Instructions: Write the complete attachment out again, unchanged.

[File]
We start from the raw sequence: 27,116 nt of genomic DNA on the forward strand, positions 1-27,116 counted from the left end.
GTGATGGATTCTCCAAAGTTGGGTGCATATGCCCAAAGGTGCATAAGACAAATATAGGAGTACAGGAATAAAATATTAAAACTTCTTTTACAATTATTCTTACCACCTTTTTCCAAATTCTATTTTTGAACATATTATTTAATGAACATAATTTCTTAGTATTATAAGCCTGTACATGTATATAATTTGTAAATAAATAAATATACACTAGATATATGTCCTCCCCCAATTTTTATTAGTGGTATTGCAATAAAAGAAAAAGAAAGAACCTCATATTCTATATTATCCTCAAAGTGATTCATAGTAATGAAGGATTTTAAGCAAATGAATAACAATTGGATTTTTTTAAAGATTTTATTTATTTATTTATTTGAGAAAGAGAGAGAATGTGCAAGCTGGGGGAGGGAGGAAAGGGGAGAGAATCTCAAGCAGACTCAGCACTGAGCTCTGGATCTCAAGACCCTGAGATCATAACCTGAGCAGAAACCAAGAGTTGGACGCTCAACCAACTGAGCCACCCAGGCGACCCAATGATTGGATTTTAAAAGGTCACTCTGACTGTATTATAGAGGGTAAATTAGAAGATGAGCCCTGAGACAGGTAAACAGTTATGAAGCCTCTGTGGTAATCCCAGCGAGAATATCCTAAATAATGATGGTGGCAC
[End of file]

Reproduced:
We start from the raw sequence: 27,116 nt of genomic DNA on the forward strand, positions 1-27,116 counted from the left end.
GTGATGGATTCTCCAAAGTTGGGTGCATATGCCCAAAGGTGCATAAGACAAATATAGGAGTACAGGAATAAAATATTAAAACTTCTTTTACAATTATTCTTACCACCTTTTTCCAAATTCTATTTTTGAACATATTATTTAATGAACATAATTTCTTAGTATTATAAGCCTGTACATGTATATAATTTGTAAATAAATAAATATACACTAGATATATGTCCTCCCCCAATTTTTATTAGTGGTATTGCAATAAAAGAAAAAGAAAGAACCTCATATTCTATATTATCCTCAAAGTGATTCATAGTAATGAAGGATTTTAAGCAAATGAATAACAATTGGATTTTTTTAAAGATTTTATTTATTTATTTATTTGAGAAAGAGAGAGAATGTGCAAGCTGGGGGAGGGAGGAAAGGGGAGAGAATCTCAAGCAGACTCAGCACTGAGCTCTGGATCTCAAGACCCTGAGATCATAACCTGAGCAGAAACCAAGAGTTGGACGCTCAACCAACTGAGCCACCCAGGCGACCCAATGATTGGATTTTAAAAGGTCACTCTGACTGTATTATAGAGGGTAAATTAGAAGATGAGCCCTGAGACAGGTAAACAGTTATGAAGCCTCTGTGGTAATCCCAGCGAGAATATCCTAAATAATGATGGTGGCAC